The other significant argument made by Taoiseach Micheál Martin, Minister for Foreign Affairs Simon Coveney and others in the fishing industry is that “fish don’t do borders”. They argue fish are migratory assets – essentially shared stocks between the EU and the UK – and should be recognised as such by the British: fish spawn in Irish and EU seas and are caught in UK waters.

Irish boats land mackerel in UK waters in the winter months when their fat content is highest and when they are most in demand, particularly by buyers from the Far East. Being forced to catch mackerel earlier in the year means they would be caught and sold at a time when they are smaller and less valuable and there are fewer buyers, which would affect the Irish fishing sector’s business.

Have there been other complications in the talks?

Yes, quite a few. The UK had, at one point, wanted to strip out pelagic fish stocks out of the post-Brexit trade agreement and have them dealt with separately and later in an informal alliance of fishing nations. It had also wanted access to UK waters to be negotiated on a short-term basis, leaving the matter unresolved outside a trade deal and the Irish fishing industry unable to plan and invest ahead without knowing whether it had continued access to important fish stocks.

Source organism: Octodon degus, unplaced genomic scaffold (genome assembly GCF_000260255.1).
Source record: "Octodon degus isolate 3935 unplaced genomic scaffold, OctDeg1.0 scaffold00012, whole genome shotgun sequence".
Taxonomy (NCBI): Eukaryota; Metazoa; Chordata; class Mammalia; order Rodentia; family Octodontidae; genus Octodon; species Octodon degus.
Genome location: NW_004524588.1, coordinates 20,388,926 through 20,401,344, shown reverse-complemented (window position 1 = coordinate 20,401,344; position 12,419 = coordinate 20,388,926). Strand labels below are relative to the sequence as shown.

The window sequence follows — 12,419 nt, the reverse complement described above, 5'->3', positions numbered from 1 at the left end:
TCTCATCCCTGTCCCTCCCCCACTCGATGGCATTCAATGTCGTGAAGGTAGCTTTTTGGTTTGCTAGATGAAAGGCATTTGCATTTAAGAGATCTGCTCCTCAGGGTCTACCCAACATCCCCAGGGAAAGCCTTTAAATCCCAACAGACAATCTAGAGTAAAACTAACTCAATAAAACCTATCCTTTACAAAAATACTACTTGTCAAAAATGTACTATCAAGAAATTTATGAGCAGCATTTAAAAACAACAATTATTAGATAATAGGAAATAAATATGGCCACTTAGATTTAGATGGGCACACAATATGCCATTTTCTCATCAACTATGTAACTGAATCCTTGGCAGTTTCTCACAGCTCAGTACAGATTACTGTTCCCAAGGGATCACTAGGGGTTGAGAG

A last-minute difficulty has emerged in talks where the EU wants to be able to retaliate if, after a period of adjustment, the UK shuts off access to EU fishing boats in its waters in the future. Brussels wants the trade agreement to include a provision showing how it could react by introducing new barriers to some trade from the UK, particularly on fish products, if it were to lose the capacity to fish in British waters.

Will there be a deal?

It is hard to say, but the cost of not agreeing a deal – surrendering agreement across a range of other trading areas – may concentrate minds in the coming hours and days on the issue of fishing.